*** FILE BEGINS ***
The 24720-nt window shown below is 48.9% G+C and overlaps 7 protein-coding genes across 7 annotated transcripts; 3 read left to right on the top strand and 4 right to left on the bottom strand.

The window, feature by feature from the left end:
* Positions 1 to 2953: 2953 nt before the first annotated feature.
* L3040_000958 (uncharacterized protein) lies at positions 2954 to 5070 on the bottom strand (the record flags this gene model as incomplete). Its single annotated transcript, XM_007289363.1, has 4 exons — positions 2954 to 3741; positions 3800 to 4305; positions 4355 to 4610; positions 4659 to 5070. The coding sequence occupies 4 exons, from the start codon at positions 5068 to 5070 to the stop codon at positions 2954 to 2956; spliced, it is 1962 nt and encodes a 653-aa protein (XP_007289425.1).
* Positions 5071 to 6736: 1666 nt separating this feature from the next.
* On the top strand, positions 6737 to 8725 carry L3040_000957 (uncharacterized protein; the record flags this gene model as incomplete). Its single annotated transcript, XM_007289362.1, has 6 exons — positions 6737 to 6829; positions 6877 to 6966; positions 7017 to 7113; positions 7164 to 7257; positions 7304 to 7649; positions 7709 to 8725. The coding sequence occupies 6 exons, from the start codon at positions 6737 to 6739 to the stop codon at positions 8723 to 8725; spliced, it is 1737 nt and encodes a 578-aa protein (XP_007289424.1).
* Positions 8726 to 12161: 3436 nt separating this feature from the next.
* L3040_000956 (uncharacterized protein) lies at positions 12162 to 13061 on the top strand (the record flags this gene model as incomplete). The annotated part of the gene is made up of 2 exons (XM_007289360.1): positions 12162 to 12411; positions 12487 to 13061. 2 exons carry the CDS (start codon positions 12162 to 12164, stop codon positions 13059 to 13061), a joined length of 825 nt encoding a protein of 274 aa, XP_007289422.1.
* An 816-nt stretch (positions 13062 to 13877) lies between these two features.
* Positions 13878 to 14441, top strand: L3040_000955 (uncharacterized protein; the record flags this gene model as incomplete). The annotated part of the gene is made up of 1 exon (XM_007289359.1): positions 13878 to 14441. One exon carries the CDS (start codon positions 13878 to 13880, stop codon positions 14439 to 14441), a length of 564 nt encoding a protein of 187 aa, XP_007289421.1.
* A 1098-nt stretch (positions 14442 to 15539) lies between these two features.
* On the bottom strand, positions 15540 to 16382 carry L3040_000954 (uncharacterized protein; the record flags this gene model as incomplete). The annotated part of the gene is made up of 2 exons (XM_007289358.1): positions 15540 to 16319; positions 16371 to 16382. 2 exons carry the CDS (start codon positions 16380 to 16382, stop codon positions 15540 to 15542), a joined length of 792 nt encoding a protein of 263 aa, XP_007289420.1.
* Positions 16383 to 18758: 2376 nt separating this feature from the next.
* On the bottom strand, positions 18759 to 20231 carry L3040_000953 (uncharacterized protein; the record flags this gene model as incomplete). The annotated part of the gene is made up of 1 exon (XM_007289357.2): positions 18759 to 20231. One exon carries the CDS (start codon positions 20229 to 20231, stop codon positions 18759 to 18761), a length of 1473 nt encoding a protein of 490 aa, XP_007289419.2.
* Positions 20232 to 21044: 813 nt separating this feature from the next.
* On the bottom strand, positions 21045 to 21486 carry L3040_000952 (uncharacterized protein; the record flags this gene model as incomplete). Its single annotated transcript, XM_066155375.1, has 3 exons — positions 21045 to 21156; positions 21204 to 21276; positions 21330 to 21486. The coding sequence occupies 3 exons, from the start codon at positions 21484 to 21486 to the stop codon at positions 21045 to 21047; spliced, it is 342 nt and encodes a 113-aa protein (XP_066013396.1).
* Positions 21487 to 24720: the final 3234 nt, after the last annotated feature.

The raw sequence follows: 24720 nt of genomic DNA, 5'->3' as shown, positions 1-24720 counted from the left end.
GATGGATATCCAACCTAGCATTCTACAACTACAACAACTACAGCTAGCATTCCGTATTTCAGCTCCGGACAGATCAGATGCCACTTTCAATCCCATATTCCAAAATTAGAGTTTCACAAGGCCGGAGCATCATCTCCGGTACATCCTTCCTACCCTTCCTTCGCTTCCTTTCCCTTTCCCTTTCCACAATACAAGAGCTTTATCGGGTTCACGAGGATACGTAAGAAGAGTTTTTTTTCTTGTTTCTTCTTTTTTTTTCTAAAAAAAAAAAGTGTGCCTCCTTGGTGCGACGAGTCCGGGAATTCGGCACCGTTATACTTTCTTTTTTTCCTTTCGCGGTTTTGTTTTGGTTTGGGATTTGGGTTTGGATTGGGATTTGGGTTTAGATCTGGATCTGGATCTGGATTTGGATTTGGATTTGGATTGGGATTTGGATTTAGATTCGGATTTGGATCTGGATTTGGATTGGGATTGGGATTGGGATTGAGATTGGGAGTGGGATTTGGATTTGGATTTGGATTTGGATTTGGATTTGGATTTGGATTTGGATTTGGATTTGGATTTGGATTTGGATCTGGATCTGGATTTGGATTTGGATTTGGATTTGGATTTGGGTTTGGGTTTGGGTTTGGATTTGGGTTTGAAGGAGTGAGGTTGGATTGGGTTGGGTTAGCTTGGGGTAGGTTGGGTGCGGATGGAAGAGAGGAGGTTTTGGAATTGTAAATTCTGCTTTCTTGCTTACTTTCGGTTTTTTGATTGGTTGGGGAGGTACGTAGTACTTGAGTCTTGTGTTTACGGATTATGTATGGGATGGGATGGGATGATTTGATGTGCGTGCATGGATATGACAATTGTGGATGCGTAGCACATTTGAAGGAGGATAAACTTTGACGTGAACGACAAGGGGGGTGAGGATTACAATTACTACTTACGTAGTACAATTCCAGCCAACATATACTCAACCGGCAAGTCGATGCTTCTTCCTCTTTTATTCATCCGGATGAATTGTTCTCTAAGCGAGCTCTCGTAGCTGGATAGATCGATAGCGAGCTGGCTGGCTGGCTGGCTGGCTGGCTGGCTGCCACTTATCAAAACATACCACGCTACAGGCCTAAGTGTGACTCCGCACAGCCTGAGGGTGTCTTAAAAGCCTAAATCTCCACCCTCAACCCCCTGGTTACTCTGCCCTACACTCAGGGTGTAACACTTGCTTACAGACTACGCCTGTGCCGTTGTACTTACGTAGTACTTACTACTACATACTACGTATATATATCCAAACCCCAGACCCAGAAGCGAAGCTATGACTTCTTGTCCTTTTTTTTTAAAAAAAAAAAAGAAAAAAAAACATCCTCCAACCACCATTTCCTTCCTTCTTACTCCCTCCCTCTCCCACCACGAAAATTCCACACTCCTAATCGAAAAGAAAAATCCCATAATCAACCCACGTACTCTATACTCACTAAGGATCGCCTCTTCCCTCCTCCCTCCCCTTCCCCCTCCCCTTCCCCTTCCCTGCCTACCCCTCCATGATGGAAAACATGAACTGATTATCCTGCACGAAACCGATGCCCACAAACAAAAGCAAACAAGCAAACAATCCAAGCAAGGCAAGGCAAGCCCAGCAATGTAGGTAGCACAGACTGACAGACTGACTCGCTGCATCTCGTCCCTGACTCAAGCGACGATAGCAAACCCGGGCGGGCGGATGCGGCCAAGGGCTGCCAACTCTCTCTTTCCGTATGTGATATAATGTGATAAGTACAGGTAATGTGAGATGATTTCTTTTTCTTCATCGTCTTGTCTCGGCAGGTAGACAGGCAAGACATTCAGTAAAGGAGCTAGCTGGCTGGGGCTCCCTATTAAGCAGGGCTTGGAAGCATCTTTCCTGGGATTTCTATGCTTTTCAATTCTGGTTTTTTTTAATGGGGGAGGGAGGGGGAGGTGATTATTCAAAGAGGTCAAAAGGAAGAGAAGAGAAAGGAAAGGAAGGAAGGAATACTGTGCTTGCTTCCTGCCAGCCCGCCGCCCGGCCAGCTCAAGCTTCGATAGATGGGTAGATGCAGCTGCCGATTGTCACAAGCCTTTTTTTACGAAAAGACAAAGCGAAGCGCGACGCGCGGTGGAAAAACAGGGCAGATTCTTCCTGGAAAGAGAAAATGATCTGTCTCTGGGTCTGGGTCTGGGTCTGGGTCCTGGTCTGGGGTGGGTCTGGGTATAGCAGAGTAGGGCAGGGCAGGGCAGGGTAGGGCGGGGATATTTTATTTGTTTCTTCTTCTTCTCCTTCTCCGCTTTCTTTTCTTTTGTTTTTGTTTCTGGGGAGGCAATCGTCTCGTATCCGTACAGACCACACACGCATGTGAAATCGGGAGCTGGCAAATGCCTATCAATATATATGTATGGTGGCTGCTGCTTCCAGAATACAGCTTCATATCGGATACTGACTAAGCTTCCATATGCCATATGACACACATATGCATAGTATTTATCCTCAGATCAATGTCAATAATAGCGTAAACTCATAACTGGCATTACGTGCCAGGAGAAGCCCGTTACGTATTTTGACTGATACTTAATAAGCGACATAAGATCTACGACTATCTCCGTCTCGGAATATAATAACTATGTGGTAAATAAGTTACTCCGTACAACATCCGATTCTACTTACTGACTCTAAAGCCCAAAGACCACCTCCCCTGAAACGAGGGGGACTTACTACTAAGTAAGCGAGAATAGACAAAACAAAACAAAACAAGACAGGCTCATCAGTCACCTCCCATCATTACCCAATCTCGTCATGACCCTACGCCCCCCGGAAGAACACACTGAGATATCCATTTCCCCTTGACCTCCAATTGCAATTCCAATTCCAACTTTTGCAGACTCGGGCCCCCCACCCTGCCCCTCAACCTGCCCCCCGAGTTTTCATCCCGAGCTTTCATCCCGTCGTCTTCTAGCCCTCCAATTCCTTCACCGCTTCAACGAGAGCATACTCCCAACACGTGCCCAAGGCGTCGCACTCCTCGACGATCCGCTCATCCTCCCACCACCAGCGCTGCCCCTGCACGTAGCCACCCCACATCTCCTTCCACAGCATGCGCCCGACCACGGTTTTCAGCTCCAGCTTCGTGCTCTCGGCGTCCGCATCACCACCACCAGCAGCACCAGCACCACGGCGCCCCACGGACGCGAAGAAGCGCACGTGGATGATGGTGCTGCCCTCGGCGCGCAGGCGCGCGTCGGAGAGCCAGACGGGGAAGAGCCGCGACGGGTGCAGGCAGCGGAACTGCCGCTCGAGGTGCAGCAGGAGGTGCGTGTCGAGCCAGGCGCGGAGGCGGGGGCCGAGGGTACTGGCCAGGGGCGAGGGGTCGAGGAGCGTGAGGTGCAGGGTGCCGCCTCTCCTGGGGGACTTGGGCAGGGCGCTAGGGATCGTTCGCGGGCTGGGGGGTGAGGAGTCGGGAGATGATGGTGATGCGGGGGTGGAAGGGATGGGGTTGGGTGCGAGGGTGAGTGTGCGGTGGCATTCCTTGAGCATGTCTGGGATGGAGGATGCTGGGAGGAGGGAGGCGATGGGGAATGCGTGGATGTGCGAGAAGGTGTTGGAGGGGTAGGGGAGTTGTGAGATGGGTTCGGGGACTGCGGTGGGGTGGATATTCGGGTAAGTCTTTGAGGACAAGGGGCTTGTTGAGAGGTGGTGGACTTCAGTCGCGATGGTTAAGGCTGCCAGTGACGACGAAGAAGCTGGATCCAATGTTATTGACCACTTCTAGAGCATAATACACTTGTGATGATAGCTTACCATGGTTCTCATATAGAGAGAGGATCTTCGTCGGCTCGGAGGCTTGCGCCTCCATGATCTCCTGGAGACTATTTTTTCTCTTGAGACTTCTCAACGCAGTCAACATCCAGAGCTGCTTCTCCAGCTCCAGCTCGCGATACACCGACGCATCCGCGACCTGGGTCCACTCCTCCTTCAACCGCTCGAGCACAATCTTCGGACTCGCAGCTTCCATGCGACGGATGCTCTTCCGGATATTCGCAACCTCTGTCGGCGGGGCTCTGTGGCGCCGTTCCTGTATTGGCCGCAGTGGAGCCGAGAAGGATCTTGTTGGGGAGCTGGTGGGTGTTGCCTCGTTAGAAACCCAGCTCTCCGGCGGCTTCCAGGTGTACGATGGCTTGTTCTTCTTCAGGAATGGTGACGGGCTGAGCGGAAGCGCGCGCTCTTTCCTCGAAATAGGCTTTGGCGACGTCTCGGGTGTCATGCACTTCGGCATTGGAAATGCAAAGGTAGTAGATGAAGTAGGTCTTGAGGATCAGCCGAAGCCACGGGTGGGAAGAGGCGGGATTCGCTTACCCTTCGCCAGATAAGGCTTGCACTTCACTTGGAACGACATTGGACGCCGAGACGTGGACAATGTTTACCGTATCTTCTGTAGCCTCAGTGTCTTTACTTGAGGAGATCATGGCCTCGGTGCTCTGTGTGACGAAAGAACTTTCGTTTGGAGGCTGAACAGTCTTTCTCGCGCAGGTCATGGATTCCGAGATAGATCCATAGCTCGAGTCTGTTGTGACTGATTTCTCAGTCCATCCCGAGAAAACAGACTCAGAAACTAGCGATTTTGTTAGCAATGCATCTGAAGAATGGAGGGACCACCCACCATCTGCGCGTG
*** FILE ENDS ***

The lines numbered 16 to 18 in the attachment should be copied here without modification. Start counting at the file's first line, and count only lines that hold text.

* On the bottom strand, positions 21045 to 21486 carry L3040_000952 (uncharacterized protein; the record flags this gene model as incomplete). Its single annotated transcript, XM_066155375.1, has 3 exons — positions 21045 to 21156; positions 21204 to 21276; positions 21330 to 21486. The coding sequence occupies 3 exons, from the start codon at positions 21484 to 21486 to the stop codon at positions 21045 to 21047; spliced, it is 342 nt and encodes a 113-aa protein (XP_066013396.1).
* Positions 21487 to 24720: the final 3234 nt, after the last annotated feature.

The raw sequence follows: 24720 nt of genomic DNA, 5'->3' as shown, positions 1-24720 counted from the left end.